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01-048
For Release: June 21, 2001

Pamelia Caswell
Media Relations Office
216/433-2901


Adamczyk Garners Awards for Aircraft Engine work

John J. Adamczyk, senior research scientist at the NASA Glenn Research Center, Cleveland, OH, has received recognition from three engineering societies for his work to improve aircraft engine design and performance.

The American Institute of Aeronautics and Astronautics announced that Adamczyk has won the Institute of Aeronautics and Astronautics Air Breathing Propulsion Award for 2001. The society cited him for outstanding contributions in the use of turbomachinery flow modeling for turbine engine design, which have resulted in major reductions in turbine engine development time and cost.

The American Society of Mechanical Engineers announced in its ASME News that Adamczyk has been elected to the member status of fellow, the highest grade of membership in the society. The society bestows this status on those who have made exceptional engineering contributions to the profession.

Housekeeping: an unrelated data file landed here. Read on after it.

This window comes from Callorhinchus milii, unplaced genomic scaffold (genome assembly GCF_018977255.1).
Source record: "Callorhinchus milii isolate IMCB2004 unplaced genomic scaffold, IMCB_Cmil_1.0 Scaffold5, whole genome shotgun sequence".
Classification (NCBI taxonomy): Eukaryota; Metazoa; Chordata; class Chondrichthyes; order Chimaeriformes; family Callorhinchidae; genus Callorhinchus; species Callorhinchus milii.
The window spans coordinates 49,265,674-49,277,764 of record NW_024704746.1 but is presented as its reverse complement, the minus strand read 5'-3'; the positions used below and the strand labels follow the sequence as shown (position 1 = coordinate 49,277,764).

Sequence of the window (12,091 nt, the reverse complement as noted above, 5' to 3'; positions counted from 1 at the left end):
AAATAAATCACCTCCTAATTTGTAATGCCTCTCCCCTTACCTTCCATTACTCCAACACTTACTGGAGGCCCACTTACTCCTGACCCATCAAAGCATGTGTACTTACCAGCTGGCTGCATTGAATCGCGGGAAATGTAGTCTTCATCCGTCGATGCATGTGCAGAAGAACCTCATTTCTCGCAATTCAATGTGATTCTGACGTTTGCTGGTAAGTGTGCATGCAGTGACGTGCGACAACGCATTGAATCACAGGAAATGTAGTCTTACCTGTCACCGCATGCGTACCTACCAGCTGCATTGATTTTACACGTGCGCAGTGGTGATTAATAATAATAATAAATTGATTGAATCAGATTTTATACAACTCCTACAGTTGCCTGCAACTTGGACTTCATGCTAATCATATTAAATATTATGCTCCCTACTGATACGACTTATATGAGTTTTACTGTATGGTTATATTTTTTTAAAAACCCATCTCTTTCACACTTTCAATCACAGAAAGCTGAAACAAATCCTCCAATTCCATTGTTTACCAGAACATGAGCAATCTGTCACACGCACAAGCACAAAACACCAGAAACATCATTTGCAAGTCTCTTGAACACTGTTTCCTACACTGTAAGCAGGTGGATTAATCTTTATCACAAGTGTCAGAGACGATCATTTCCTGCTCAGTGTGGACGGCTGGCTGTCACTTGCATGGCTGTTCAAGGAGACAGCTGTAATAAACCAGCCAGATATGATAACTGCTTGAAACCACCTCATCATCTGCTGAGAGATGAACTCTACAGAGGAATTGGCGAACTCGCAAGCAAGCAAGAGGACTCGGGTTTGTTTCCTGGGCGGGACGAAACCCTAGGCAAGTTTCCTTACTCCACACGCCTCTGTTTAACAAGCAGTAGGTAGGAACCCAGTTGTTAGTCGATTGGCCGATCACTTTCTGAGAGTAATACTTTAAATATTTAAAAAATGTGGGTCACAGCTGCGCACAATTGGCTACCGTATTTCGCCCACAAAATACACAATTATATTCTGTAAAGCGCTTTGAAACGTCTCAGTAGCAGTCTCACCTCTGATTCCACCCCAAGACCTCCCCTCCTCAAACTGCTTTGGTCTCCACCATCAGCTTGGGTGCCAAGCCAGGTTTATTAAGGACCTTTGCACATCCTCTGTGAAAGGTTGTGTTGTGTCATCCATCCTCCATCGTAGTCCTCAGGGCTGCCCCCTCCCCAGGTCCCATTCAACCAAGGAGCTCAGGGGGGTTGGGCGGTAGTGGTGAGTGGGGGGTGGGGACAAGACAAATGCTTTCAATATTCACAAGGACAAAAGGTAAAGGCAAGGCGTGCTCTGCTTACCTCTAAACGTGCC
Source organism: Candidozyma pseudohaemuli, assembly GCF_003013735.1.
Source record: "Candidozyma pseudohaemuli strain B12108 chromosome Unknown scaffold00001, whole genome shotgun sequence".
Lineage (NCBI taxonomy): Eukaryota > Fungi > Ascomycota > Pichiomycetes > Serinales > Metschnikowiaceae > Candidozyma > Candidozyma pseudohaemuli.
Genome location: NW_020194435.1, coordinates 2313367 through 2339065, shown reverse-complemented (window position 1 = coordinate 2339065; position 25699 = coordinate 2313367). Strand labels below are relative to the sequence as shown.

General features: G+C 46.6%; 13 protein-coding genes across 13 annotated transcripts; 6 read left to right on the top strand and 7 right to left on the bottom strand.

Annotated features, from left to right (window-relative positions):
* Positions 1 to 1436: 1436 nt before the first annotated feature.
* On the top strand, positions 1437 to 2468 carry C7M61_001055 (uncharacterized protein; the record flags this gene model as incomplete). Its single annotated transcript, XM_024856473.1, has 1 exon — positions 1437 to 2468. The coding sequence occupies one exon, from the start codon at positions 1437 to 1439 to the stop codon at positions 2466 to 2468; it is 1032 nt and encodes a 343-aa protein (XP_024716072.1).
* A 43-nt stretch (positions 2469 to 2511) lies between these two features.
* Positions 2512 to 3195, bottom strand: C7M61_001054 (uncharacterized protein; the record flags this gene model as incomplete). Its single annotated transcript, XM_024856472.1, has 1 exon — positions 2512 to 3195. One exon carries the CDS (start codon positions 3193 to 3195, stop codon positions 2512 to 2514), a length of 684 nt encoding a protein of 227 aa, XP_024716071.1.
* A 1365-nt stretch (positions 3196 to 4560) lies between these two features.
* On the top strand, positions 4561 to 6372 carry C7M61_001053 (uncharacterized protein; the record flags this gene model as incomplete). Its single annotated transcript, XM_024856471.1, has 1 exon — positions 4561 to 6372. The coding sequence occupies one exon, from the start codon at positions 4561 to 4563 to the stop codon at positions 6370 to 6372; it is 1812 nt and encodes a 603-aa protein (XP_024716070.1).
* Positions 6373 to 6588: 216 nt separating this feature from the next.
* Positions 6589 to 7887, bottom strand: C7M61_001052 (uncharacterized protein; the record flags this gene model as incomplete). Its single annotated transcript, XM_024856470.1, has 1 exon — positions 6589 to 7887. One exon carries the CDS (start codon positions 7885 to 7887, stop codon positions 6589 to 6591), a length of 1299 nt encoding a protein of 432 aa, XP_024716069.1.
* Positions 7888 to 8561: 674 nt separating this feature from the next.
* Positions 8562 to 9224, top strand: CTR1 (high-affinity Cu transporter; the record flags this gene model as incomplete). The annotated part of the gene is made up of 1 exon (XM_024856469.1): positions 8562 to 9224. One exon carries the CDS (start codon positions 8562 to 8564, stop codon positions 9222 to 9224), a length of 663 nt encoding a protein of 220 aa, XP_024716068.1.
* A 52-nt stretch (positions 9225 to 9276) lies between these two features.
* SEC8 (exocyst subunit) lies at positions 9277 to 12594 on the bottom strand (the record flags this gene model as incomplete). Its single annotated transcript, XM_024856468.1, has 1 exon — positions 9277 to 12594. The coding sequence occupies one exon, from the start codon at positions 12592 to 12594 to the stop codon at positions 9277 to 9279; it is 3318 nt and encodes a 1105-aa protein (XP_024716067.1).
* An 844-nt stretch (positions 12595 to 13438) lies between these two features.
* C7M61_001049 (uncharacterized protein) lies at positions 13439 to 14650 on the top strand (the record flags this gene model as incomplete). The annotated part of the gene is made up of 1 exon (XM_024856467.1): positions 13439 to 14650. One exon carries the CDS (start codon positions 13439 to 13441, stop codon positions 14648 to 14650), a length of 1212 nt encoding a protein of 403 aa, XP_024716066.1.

The International Gas Turbine Institute selected Adamczyk to receive the 2001 IGTI Aircraft Engine Technology Award for his sustained contributions to aircraft gas turbine engine technology. In 1999 he earned the institute's Scholar Award.

The AIAA award will be presented on July 11th at the Joint Propulsion Conference in Salt Lake City, UT. The ASME and IGTI awards were presented on June 4 at the ASME's Turbo Expo conference in New Orleans, LA.

Adamczyk has been actively involved in the analysis and mathematical modeling of turbomachinery (the rows of turbine blades inside a jet engine) flows since 1966. Two of his analyses from his early work are widely used within NASA and in industry. Since 1984, he has focused his work on the analysis of the flow within multistage engines and the development of his Average Passage model. The model is being incorporated into the design systems of several gas turbine engine manufacturers, and its use has resulted in significant performance improvements in the engines designed with it.

Adamczyk, of North Olmsted, OH, holds a Ph. D. in applied mechanics from the University of Connecticut and has been a member of the Glenn staff since 1975.

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A print quality portrait is available at http://www.grc.nasa.gov/WWW/PAO/pressrel/images/Adamczyk.jpg


 

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